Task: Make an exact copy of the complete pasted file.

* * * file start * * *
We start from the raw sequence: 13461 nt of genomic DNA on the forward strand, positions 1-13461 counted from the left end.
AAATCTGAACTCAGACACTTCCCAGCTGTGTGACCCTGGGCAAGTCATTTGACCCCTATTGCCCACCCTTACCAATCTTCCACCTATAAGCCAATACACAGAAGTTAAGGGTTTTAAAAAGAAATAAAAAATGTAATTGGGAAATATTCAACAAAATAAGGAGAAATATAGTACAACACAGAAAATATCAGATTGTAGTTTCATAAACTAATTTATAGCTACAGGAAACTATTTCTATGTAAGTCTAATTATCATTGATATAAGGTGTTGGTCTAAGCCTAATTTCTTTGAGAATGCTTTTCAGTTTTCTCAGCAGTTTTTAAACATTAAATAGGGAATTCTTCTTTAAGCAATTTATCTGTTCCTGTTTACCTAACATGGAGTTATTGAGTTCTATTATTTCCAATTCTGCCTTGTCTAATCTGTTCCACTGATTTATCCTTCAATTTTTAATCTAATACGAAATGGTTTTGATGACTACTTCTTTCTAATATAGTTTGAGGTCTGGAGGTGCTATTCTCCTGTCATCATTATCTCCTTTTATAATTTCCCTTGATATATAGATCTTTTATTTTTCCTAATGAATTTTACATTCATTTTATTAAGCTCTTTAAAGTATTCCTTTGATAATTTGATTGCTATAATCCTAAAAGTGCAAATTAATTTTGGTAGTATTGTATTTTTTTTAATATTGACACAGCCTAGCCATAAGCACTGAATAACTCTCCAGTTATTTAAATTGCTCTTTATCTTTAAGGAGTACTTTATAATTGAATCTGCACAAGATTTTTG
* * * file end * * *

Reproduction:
We start from the raw sequence: 13461 nt of genomic DNA on the forward strand, positions 1-13461 counted from the left end.
AAATCTGAACTCAGACACTTCCCAGCTGTGTGACCCTGGGCAAGTCATTTGACCCCTATTGCCCACCCTTACCAATCTTCCACCTATAAGCCAATACACAGAAGTTAAGGGTTTTAAAAAGAAATAAAAAATGTAATTGGGAAATATTCAACAAAATAAGGAGAAATATAGTACAACACAGAAAATATCAGATTGTAGTTTCATAAACTAATTTATAGCTACAGGAAACTATTTCTATGTAAGTCTAATTATCATTGATATAAGGTGTTGGTCTAAGCCTAATTTCTTTGAGAATGCTTTTCAGTTTTCTCAGCAGTTTTTAAACATTAAATAGGGAATTCTTCTTTAAGCAATTTATCTGTTCCTGTTTACCTAACATGGAGTTATTGAGTTCTATTATTTCCAATTCTGCCTTGTCTAATCTGTTCCACTGATTTATCCTTCAATTTTTAATCTAATACGAAATGGTTTTGATGACTACTTCTTTCTAATATAGTTTGAGGTCTGGAGGTGCTATTCTCCTGTCATCATTATCTCCTTTTATAATTTCCCTTGATATATAGATCTTTTATTTTTCCTAATGAATTTTACATTCATTTTATTAAGCTCTTTAAAGTATTCCTTTGATAATTTGATTGCTATAATCCTAAAAGTGCAAATTAATTTTGGTAGTATTGTATTTTTTTTAATATTGACACAGCCTAGCCATAAGCACTGAATAACTCTCCAGTTATTTAAATTGCTCTTTATCTTTAAGGAGTACTTTATAATTGAATCTGCACAAGATTTTTG